Texas descended into anarchy for two months between the surrender of the Army of Northern Virginia and the assumption of authority by Union General Gordon Granger. Violence marked the early months of Reconstruction. Juneteenth commemorates the announcement of the Emancipation Proclamation in Galveston by General Gordon Granger, over two and a half years after the original announcement. President Johnson, in 1866, declared the civilian government restored in Texas. Despite not meeting reconstruction requirements, Congress readmitted Texas into the Union in 1870. Social volatility continued as the state struggled with agricultural depression and labor issues.
On January 10, 1901, the first major oil well in Texas, Spindletop, was found south of Beaumont. Other fields were later discovered nearby in East Texas, West Texas, and under the Gulf of Mexico. The resulting "Oil Boom" transformed Texas. Oil production eventually averaged three million barrels per day at its peak in 1972.
The Great Depression and the Dust Bowl dealt a double blow to the state's economy, which had significantly improved since the Civil War. Migrants abandoned the worst hit sections of Texas during the Dust Bowl years. Especially from this period on, blacks left Texas in the Great Migration to get work in the Northern United States or California and to escape the oppression of segregation.
World War II had a dramatic impact on Texas, as federal money poured in to build military bases, munitions factories, POW detention camps and Army hospitals; 750,000 young men left for service; the cities exploded with new industry; the colleges took on new roles; and hundreds of thousands of poor farmers left for much better paying war jobs, never to return to agriculture.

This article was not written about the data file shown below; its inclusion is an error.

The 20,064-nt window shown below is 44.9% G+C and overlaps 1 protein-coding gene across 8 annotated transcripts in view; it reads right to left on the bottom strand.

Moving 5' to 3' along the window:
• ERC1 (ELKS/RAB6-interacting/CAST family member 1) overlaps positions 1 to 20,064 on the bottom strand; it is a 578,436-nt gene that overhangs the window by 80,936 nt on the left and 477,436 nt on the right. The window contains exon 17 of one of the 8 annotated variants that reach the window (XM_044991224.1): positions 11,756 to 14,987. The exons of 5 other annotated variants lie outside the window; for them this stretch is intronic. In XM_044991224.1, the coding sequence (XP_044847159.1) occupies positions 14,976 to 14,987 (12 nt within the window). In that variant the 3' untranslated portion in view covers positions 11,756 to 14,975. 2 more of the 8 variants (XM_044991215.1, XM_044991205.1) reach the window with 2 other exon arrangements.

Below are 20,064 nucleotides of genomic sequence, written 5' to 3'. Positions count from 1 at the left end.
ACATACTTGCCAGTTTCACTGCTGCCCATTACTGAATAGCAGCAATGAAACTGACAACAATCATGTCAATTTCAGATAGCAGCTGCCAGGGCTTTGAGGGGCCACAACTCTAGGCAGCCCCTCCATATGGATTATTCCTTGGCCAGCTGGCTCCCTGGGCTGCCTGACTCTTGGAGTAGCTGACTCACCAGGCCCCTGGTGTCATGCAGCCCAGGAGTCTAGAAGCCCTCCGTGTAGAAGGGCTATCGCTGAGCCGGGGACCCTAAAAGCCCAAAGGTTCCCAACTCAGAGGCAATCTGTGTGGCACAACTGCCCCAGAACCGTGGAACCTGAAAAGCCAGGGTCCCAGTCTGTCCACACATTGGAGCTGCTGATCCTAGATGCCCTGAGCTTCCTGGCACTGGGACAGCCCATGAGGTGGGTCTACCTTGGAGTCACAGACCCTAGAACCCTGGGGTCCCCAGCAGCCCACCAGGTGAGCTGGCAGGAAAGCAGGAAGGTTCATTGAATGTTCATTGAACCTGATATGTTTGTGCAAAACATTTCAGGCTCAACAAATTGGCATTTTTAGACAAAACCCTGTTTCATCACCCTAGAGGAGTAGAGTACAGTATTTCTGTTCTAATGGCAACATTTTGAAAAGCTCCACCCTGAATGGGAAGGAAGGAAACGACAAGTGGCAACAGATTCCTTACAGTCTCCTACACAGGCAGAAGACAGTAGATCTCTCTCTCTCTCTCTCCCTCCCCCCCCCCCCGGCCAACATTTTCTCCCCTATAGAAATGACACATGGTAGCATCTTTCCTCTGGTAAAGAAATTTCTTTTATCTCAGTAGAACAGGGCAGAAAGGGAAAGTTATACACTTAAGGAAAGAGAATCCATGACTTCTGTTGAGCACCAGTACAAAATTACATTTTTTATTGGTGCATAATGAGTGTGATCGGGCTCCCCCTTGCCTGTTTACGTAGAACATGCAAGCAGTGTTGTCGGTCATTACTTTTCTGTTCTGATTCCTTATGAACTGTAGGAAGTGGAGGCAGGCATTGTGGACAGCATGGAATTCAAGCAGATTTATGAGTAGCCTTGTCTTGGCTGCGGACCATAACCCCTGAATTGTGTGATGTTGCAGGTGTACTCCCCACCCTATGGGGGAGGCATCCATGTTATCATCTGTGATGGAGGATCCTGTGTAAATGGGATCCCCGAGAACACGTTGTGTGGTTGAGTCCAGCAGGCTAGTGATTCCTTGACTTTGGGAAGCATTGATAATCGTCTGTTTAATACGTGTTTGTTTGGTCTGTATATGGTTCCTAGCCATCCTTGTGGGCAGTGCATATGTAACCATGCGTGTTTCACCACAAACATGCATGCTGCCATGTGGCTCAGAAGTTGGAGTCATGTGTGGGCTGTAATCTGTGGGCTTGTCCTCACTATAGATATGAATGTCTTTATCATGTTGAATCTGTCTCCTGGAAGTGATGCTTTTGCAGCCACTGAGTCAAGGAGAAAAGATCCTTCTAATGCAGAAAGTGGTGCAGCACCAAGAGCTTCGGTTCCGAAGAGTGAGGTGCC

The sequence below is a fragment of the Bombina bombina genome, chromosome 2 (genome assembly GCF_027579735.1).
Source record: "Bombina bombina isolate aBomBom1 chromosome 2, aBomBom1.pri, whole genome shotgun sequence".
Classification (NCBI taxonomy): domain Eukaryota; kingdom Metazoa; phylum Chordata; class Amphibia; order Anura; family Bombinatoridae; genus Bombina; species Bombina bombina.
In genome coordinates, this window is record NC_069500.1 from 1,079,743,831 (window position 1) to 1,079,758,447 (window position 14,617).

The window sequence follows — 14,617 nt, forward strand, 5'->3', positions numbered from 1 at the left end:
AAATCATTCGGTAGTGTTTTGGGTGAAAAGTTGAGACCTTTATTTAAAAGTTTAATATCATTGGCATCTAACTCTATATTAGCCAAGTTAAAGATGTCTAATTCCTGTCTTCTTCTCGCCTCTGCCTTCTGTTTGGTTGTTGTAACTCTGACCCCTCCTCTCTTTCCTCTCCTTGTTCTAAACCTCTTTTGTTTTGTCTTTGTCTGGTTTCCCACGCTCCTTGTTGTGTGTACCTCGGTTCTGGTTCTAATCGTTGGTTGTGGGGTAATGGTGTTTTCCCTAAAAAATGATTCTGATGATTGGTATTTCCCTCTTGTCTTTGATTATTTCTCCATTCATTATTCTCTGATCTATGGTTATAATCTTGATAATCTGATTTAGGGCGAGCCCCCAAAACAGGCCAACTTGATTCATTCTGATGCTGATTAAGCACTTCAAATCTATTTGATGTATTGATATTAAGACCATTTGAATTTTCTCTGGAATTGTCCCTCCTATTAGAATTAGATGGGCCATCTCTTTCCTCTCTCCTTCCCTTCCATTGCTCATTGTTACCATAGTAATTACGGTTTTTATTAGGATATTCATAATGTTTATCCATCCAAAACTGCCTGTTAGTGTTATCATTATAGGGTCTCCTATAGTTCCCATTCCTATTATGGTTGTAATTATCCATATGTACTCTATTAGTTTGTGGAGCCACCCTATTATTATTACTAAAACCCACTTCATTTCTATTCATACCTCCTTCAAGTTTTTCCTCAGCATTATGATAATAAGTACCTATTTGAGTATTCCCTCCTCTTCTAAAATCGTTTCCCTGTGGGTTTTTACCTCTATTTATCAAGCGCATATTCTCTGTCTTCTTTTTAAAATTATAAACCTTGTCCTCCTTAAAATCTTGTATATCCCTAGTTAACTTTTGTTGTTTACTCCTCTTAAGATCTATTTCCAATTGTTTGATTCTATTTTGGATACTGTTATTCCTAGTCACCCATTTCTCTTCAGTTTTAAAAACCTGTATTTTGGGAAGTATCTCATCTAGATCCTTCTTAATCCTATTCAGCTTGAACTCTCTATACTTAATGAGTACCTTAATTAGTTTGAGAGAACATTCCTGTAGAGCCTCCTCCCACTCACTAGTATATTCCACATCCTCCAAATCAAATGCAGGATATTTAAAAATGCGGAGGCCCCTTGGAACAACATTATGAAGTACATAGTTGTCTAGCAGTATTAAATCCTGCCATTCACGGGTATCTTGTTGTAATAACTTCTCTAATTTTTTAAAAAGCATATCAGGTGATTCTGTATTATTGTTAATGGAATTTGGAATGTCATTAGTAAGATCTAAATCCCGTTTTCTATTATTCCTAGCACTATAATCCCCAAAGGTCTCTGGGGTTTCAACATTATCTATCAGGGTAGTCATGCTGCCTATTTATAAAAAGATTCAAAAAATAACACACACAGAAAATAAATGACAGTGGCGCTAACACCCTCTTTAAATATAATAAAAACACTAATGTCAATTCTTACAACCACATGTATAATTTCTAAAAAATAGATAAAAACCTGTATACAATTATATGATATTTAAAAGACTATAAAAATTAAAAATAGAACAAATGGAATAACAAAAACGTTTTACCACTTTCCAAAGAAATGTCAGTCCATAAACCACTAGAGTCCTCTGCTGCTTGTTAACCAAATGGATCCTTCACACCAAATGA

Texas modernized and expanded its system of higher education through the 1960s. The state created a comprehensive plan for higher education, funded in large part by oil revenues, and a central state apparatus designed to manage state institutions more efficiently. These changes helped Texas universities receive federal research funds.
On November 22, 1963, president John F. Kennedy was assassinated in Dallas.
Texas is the second largest U.S. state, behind Alaska, with an area of 268,820 square miles (696,200 km2). It is 10% larger than France and almost twice as large as Germany or Japan, though it ranks only 27th worldwide amongst country subdivisions by size. If it were a country, Texas would be the 40th largest behind Chile and Zambia.
Texas is in the south-central part of the United States of America. Three of its borders are defined by rivers. The Rio Grande river forms a natural border with the Mexican states of Chihuahua, Coahuila, Nuevo León, and Tamaulipas to the south. The Red River forms a natural border with Oklahoma and Arkansas to the north. The Sabine River forms a natural border with Louisiana to the east. The Texas Panhandle has an eastern border with Oklahoma at 100° W, a northern border with Oklahoma at 36°30' N and a western border with New Mexico at 103° W. El Paso lies on the state's western tip at 32° N and the Rio Grande.